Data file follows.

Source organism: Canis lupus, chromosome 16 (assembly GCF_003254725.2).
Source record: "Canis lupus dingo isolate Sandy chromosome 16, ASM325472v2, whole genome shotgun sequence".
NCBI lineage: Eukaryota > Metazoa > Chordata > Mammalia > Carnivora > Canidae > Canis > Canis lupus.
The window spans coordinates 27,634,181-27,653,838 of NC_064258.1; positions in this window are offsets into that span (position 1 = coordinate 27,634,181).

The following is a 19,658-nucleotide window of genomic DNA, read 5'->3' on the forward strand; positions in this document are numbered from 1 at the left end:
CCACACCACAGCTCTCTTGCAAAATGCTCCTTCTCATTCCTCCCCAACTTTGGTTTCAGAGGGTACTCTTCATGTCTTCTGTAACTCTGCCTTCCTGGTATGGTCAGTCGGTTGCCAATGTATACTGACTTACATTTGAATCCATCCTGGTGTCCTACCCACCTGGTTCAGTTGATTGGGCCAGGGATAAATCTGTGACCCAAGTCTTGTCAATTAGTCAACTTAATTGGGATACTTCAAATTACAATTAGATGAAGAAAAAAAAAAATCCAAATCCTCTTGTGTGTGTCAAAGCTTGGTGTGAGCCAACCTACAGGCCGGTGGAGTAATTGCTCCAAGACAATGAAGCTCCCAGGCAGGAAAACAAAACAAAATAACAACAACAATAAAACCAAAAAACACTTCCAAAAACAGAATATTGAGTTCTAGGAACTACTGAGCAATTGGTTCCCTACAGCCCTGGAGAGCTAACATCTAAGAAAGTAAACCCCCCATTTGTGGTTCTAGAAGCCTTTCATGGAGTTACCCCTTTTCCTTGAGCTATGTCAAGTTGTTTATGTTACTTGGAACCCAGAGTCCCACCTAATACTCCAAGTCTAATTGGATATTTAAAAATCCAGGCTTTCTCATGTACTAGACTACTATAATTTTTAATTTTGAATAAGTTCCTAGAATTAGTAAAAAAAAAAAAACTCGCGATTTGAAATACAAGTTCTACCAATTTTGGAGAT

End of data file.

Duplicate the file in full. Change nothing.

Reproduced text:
Source organism: Canis lupus, chromosome 16 (assembly GCF_003254725.2).
Source record: "Canis lupus dingo isolate Sandy chromosome 16, ASM325472v2, whole genome shotgun sequence".
NCBI lineage: Eukaryota > Metazoa > Chordata > Mammalia > Carnivora > Canidae > Canis > Canis lupus.
The window spans coordinates 27,634,181-27,653,838 of NC_064258.1; positions in this window are offsets into that span (position 1 = coordinate 27,634,181).

The following is a 19,658-nucleotide window of genomic DNA, read 5'->3' on the forward strand; positions in this document are numbered from 1 at the left end:
CCACACCACAGCTCTCTTGCAAAATGCTCCTTCTCATTCCTCCCCAACTTTGGTTTCAGAGGGTACTCTTCATGTCTTCTGTAACTCTGCCTTCCTGGTATGGTCAGTCGGTTGCCAATGTATACTGACTTACATTTGAATCCATCCTGGTGTCCTACCCACCTGGTTCAGTTGATTGGGCCAGGGATAAATCTGTGACCCAAGTCTTGTCAATTAGTCAACTTAATTGGGATACTTCAAATTACAATTAGATGAAGAAAAAAAAAAATCCAAATCCTCTTGTGTGTGTCAAAGCTTGGTGTGAGCCAACCTACAGGCCGGTGGAGTAATTGCTCCAAGACAATGAAGCTCCCAGGCAGGAAAACAAAACAAAATAACAACAACAATAAAACCAAAAAACACTTCCAAAAACAGAATATTGAGTTCTAGGAACTACTGAGCAATTGGTTCCCTACAGCCCTGGAGAGCTAACATCTAAGAAAGTAAACCCCCCATTTGTGGTTCTAGAAGCCTTTCATGGAGTTACCCCTTTTCCTTGAGCTATGTCAAGTTGTTTATGTTACTTGGAACCCAGAGTCCCACCTAATACTCCAAGTCTAATTGGATATTTAAAAATCCAGGCTTTCTCATGTACTAGACTACTATAATTTTTAATTTTGAATAAGTTCCTAGAATTAGTAAAAAAAAAAAAACTCGCGATTTGAAATACAAGTTCTACCAATTTTGGAGAT